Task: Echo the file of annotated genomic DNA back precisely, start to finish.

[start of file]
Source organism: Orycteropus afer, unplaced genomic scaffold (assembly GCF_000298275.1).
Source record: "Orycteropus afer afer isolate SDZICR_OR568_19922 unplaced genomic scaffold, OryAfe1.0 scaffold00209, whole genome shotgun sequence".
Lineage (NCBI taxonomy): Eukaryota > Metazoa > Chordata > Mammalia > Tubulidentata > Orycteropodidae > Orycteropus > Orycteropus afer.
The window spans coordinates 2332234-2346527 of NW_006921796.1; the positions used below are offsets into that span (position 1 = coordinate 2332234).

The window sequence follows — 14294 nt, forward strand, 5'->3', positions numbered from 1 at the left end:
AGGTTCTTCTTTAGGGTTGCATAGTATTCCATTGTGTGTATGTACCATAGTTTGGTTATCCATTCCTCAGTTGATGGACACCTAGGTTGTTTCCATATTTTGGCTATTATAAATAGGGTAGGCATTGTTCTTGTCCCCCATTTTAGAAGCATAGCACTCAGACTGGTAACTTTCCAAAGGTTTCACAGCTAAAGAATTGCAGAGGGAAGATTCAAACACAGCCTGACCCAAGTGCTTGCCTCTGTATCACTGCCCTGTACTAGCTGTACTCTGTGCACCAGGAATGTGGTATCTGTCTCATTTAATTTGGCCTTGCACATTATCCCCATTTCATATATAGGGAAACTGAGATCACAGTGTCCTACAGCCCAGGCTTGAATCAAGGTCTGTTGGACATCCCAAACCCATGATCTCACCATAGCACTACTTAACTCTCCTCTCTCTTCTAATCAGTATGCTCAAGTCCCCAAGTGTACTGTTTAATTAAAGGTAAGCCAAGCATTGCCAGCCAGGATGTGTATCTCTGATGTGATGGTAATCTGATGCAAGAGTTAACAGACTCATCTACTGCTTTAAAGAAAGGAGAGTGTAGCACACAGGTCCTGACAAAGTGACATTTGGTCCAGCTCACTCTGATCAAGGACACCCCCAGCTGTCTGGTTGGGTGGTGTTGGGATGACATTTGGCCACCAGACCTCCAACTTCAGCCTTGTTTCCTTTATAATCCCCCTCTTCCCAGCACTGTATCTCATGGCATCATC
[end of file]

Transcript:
Source organism: Orycteropus afer, unplaced genomic scaffold (assembly GCF_000298275.1).
Source record: "Orycteropus afer afer isolate SDZICR_OR568_19922 unplaced genomic scaffold, OryAfe1.0 scaffold00209, whole genome shotgun sequence".
Lineage (NCBI taxonomy): Eukaryota > Metazoa > Chordata > Mammalia > Tubulidentata > Orycteropodidae > Orycteropus > Orycteropus afer.
The window spans coordinates 2332234-2346527 of NW_006921796.1; the positions used below are offsets into that span (position 1 = coordinate 2332234).

The window sequence follows — 14294 nt, forward strand, 5'->3', positions numbered from 1 at the left end:
AGGTTCTTCTTTAGGGTTGCATAGTATTCCATTGTGTGTATGTACCATAGTTTGGTTATCCATTCCTCAGTTGATGGACACCTAGGTTGTTTCCATATTTTGGCTATTATAAATAGGGTAGGCATTGTTCTTGTCCCCCATTTTAGAAGCATAGCACTCAGACTGGTAACTTTCCAAAGGTTTCACAGCTAAAGAATTGCAGAGGGAAGATTCAAACACAGCCTGACCCAAGTGCTTGCCTCTGTATCACTGCCCTGTACTAGCTGTACTCTGTGCACCAGGAATGTGGTATCTGTCTCATTTAATTTGGCCTTGCACATTATCCCCATTTCATATATAGGGAAACTGAGATCACAGTGTCCTACAGCCCAGGCTTGAATCAAGGTCTGTTGGACATCCCAAACCCATGATCTCACCATAGCACTACTTAACTCTCCTCTCTCTTCTAATCAGTATGCTCAAGTCCCCAAGTGTACTGTTTAATTAAAGGTAAGCCAAGCATTGCCAGCCAGGATGTGTATCTCTGATGTGATGGTAATCTGATGCAAGAGTTAACAGACTCATCTACTGCTTTAAAGAAAGGAGAGTGTAGCACACAGGTCCTGACAAAGTGACATTTGGTCCAGCTCACTCTGATCAAGGACACCCCCAGCTGTCTGGTTGGGTGGTGTTGGGATGACATTTGGCCACCAGACCTCCAACTTCAGCCTTGTTTCCTTTATAATCCCCCTCTTCCCAGCACTGTATCTCATGGCATCATC